Ordination of Women and the Old Testament
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Ordination of Women and the Old Testament
This idea is widely held, but it lacks Biblical support. No Bible text gives any indication that their monthly seven-day ritual impurity (Leviticus 15:19-24) was the basis for women's exclusion. In fact, men became ritually unclean more frequently than women did: not just once a month, but every time they had a natural or unnatural discharge of semen (Leviticus 15:1-18). Women could have served at the Temple on a rotating basis, like men, according to their ritual status (1 Chronicles 24; Luke 1:5, 9). ...
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Such a view pits the Bible against itself. There is no reason to assume that a contradiction exists between Genesis 1 and 2. Moses, the author of Genesis, obviously saw the two accounts as complementary, not contradictory, or he would not have put them together.

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Not necessarily. Such a “contradiction” existed in our Saviour Himself. On the one hand Jesus could say, “I and the Father are One” (John 10:30) and “He who has seen Me has seen the Father" (John 14:9), while on the other hand He could say, “I can do nothing on My Own authority; . . . I seek not My Own will but the will of Him Who sent Me” (John 5:30), and “the Father is greater than I” (John 14:28). ...
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In the Bible, neither blessings nor curses are arbitrary, but are directly determined by one's relationship to God's law. “Behold, I set before you this day a blessing and a curse: the blessing, if you obey the commandments of the Lord your God, and the curse, if you do not obey the commandments of the Lord your God” (Deuteronomy 11:26-28). The same commands bring a blessing if followed, or a curse if violated. The curse is the law's application to a rebellious heart. Christ takes away the rebellion from the heart, so that we may realize the blessings of obedience. ...
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These are some indications of God's design for man's leadership role in their relationship: 1) Genesis 2 tells us that God made the woman of the man, to be a helper fit for the man, and that God brought her to the man. This implies no inferiority, but it does establish the structure of their relationship. ...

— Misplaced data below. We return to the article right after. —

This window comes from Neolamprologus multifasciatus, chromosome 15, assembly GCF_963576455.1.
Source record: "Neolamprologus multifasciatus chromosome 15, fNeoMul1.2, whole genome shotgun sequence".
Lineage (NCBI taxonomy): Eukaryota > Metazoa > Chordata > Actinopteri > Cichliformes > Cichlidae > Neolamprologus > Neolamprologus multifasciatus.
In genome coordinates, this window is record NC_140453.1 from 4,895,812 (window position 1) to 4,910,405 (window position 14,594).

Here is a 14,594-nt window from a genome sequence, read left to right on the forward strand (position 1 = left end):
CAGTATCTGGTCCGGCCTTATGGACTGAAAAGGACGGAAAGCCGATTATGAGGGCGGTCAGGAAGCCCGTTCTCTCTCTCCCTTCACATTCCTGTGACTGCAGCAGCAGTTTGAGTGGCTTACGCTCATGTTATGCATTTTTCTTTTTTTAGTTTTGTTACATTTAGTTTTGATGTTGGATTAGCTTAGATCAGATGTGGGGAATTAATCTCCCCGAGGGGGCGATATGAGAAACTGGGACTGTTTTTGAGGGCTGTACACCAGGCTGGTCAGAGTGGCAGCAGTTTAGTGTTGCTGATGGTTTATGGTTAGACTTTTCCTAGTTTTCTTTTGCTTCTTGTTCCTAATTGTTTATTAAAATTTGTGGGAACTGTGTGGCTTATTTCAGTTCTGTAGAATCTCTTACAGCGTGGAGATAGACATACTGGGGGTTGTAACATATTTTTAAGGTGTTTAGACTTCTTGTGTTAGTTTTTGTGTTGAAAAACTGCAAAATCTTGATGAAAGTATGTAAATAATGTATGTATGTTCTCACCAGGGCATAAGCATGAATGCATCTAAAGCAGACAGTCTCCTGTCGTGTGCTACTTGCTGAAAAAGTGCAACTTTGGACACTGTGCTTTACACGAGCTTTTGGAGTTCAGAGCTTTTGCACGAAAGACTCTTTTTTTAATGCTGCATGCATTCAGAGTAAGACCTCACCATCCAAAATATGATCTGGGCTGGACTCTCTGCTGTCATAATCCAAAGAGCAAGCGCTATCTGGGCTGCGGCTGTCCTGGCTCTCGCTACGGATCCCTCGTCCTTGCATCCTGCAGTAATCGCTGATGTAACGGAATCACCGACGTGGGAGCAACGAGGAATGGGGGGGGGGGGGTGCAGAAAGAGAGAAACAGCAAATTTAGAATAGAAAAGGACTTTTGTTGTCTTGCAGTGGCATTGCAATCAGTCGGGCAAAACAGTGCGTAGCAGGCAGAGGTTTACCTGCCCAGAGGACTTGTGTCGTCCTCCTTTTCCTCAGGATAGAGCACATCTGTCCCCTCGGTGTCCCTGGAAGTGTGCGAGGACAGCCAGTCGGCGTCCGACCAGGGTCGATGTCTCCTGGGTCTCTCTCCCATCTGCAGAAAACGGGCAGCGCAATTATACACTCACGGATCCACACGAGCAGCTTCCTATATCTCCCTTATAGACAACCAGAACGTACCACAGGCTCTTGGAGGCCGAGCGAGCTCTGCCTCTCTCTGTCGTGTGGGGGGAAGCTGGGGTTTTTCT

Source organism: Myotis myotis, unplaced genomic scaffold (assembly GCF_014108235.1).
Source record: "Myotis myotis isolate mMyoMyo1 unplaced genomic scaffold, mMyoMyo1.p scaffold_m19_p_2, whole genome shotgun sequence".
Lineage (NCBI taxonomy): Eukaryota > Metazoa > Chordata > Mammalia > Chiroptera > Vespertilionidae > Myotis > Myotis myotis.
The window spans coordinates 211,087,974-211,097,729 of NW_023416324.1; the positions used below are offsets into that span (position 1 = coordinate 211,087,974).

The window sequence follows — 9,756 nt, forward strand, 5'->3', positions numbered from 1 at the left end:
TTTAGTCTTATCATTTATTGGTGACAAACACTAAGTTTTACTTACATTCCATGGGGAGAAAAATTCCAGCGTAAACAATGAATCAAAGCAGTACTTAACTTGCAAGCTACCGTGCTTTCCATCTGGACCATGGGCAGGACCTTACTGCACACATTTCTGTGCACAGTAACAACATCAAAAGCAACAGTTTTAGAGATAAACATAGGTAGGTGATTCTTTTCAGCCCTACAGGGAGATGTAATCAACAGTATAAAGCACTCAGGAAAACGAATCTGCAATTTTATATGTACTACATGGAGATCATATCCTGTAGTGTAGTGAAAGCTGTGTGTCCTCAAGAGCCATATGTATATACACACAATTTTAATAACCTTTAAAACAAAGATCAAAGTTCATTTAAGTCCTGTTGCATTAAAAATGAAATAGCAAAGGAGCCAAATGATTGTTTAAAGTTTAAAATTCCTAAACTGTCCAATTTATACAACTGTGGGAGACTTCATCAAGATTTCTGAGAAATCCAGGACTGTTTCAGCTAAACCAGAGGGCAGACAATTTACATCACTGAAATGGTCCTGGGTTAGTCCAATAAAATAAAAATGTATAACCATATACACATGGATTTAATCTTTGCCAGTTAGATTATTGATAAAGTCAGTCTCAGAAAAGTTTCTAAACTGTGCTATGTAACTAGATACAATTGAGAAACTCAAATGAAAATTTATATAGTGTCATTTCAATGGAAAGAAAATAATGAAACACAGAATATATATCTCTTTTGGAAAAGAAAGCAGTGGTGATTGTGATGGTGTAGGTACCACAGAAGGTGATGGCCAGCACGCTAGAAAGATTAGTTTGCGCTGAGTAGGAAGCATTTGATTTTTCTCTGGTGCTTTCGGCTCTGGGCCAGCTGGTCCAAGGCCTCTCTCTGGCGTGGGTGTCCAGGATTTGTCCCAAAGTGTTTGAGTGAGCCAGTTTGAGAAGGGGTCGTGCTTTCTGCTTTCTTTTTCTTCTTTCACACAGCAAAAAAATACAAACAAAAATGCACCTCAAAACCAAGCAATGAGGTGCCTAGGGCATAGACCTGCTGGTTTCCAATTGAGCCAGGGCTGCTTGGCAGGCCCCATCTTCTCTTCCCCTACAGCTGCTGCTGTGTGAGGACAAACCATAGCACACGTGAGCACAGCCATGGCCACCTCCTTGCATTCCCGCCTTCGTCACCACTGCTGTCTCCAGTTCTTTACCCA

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Not in the same way as after. God appointed him head, but before sin there was no disharmony that would have caused conflict. Though Adam was king in Eden, Eve was not his slave but his queen. He held her in the highest regard, and it was spontaneous and natural for her to be in harmony with him and with the will of God as revealed through him. She never conceived of this structure as involving subjection or self-denial, for there was no rebellious “self” to deny. Nor did she think of Adam as “ruling over” her, but as one through whom God had revealed to her her greatest privilege and pleasure, to glorify God through and with her husband, to whom she had been given as a helper. Law and authority remain virtually unrecognized when there is perfect and natural harmony of wills. ...
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Ellen White says both that Eve was Adam's equal before sin entered and that woman is man's equal today. But in her writings this equality doesn't give man and woman identical roles and neither does it deny the Biblical concept that in some respects woman is to be in subjection to man.
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In our current situation, we must see what it means to follow the eternal principle of harmony with God-ordained authority. What is the leadership structure that God has given to the church in His Word? The apostle Paul outlines that structure in light of the Creation and Fall narratives of Genesis (1 Corinthians 11:7-12; 14:34; 1 Timothy 2:12-14). He indicates that God has established the leadership of certain qualified men in the church (1 Timothy 3:1-7; Titus 1:5-9). ...
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The New Testament, like the Old (Joel 2:28), provided for women to serve as prophets and to have visions and dreams. But neither the Old Testament nor the New permitted women to serve as ordained religious leaders of the congregation.
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